UNW says GNWT refusing binding arbitration

UNW demonstrators rally in front of the Legislative Assembly last year. (John McFadden photo)

The Government of the Northwest Territories (GNWT) has refused offers by the Union of Northern Workers (UNW) to agree to voluntary binding arbitration in order to settle three year old labour negotiations and avoid a strike by thousands of unionized government workers.

That is according to a news release from the UNW issued Tuesday afternoon.

“We know families are worried. For over three years, our members have been working hard, making compromises and trying to reach a fair deal,” stated UNW president Todd Parsons. “Binding Arbitration is an even handed process agreed to by both sides. Unfortunately, the government said no.”

The union states despite its comprehensive offers to settle outstanding issues, talks between the government and the NWT’s largest bargaining units at the GNWT and NTPC, broke down after the government refused to budge on many key issues.

It adds that the GNWT flatly rejected UNW’s offer of binding arbitration.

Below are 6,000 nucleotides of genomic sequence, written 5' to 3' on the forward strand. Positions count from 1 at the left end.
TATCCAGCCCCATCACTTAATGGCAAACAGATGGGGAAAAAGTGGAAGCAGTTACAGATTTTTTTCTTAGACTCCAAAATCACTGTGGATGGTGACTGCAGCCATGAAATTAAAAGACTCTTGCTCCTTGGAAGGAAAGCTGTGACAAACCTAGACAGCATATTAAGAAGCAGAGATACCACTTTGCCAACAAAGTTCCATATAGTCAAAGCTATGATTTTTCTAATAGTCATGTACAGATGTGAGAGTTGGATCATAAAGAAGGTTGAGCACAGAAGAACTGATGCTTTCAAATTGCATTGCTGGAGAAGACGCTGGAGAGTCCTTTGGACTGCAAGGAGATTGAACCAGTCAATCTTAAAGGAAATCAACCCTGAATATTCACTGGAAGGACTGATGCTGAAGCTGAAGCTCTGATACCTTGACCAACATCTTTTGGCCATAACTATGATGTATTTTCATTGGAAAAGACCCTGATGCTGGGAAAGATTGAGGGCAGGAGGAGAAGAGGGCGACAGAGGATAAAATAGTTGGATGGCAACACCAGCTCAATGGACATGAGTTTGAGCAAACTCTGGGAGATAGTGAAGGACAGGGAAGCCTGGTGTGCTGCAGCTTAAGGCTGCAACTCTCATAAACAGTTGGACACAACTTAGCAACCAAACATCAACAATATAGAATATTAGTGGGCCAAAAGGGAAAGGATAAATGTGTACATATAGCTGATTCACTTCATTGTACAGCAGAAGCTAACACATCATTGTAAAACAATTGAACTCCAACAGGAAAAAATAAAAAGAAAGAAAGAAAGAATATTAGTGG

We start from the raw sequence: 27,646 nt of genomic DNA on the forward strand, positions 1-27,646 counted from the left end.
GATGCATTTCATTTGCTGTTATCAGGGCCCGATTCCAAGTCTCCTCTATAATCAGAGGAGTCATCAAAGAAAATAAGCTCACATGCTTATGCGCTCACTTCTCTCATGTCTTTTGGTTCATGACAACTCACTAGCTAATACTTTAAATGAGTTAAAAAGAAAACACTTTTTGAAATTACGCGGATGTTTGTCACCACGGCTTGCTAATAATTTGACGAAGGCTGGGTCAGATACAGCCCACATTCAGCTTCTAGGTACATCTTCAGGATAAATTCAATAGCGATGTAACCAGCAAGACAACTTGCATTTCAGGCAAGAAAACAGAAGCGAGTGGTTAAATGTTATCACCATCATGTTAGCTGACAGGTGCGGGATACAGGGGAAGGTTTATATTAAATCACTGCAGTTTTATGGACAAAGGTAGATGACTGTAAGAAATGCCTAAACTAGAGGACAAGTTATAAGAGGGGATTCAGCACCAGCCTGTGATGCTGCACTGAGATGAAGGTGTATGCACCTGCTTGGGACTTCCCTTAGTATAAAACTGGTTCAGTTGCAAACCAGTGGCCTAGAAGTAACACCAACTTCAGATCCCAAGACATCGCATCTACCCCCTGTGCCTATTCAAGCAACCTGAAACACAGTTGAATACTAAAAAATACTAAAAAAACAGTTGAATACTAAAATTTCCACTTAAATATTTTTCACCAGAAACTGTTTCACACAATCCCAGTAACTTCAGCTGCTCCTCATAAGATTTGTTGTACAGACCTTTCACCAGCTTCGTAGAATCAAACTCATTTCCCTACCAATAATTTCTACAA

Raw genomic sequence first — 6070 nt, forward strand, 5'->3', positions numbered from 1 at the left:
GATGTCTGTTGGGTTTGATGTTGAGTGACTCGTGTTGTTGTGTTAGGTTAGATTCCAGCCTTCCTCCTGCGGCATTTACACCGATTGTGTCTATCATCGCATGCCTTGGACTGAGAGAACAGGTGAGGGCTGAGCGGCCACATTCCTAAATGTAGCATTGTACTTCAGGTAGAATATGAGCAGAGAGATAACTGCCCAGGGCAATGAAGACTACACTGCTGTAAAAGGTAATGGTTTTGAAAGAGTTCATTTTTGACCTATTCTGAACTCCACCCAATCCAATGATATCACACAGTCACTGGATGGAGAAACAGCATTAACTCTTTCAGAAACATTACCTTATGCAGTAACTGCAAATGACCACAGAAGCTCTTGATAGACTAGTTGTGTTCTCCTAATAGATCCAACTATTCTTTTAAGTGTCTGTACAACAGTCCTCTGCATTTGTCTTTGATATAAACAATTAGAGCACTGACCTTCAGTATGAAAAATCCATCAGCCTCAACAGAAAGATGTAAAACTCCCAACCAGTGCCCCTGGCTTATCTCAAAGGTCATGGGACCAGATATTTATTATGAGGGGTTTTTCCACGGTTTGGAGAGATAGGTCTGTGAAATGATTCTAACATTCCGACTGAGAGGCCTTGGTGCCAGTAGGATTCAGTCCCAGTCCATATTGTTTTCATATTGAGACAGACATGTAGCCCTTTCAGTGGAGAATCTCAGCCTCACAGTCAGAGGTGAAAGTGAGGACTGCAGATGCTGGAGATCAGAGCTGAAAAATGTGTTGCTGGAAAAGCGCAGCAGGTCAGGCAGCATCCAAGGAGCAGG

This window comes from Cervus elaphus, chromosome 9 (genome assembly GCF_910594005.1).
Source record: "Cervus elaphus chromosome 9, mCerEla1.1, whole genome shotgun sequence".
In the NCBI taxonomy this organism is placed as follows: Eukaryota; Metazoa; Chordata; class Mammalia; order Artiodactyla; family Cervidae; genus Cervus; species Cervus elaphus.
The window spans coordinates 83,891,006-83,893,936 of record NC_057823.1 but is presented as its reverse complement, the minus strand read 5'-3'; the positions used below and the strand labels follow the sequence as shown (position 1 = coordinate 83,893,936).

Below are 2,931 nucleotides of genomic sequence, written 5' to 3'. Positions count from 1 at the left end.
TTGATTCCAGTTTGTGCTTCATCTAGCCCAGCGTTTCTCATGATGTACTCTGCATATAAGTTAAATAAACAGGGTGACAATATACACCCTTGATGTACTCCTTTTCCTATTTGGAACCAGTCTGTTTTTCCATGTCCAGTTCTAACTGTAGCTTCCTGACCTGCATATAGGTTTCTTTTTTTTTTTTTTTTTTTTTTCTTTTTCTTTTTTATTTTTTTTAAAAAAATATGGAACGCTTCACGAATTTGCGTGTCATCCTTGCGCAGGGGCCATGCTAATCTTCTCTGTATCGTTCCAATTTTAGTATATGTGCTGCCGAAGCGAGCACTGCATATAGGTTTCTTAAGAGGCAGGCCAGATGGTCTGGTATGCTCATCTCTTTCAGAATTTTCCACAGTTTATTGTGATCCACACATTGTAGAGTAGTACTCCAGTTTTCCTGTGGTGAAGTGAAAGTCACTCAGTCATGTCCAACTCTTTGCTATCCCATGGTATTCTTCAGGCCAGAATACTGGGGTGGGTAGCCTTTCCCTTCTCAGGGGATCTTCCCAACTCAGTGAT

“We believe a fair deal is one that means stable jobs and keeps up with the cost of living,” continued Parsons. “Let’s be clear–if the government was serious about fixing this situation and settling this dispute they could do so today, right now, and simply agree to binding arbitration.”

In response, a government spokesperson stated in an email that the GNWT will be attending the February 8-9 mediation sessions with the union with the sole goal of concluding a new collective agreement.

More often than not, binding arbitration is used when mediation fails.

Be the first to comment on "UNW says GNWT refusing binding arbitration"

Leave a comment